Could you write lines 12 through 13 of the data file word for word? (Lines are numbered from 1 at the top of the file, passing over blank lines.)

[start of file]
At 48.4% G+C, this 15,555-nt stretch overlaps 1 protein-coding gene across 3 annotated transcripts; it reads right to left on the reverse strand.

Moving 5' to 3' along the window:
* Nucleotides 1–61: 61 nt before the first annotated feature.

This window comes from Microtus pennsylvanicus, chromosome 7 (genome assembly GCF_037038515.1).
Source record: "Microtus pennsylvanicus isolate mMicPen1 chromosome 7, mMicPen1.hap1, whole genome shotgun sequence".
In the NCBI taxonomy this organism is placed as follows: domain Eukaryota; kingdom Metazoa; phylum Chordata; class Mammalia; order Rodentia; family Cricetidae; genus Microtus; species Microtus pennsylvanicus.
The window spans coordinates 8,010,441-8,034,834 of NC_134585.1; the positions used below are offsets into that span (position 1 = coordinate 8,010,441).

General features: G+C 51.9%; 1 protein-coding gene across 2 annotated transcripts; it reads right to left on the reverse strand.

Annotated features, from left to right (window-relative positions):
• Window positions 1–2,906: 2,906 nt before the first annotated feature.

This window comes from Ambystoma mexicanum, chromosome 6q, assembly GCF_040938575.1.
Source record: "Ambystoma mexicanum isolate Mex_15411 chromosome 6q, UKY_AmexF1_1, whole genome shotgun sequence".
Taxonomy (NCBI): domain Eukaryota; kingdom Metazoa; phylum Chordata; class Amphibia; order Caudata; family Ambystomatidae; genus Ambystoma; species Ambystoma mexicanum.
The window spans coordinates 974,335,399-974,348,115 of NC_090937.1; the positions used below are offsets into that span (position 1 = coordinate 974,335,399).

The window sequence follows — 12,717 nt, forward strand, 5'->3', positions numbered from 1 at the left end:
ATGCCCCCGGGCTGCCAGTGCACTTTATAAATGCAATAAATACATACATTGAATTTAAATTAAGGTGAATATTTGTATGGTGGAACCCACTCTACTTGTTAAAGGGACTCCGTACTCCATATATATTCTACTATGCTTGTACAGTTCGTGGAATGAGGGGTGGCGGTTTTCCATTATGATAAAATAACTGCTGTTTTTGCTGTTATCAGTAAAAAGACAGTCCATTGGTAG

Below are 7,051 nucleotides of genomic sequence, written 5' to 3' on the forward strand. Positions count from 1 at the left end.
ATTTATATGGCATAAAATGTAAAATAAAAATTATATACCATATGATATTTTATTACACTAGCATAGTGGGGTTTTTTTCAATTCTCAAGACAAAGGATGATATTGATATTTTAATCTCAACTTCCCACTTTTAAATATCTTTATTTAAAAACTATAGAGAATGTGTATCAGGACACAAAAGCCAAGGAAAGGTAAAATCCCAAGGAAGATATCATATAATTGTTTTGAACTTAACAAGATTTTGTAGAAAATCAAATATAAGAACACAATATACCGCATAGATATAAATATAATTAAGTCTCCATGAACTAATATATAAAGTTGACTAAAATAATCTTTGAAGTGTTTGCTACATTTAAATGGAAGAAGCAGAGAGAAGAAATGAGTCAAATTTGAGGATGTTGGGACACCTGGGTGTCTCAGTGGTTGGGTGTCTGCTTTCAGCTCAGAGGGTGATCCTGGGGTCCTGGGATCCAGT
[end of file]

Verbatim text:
Source record: "Ambystoma mexicanum isolate Mex_15411 chromosome 6q, UKY_AmexF1_1, whole genome shotgun sequence".
Taxonomy (NCBI): domain Eukaryota; kingdom Metazoa; phylum Chordata; class Amphibia; order Caudata; family Ambystomatidae; genus Ambystoma; species Ambystoma mexicanum.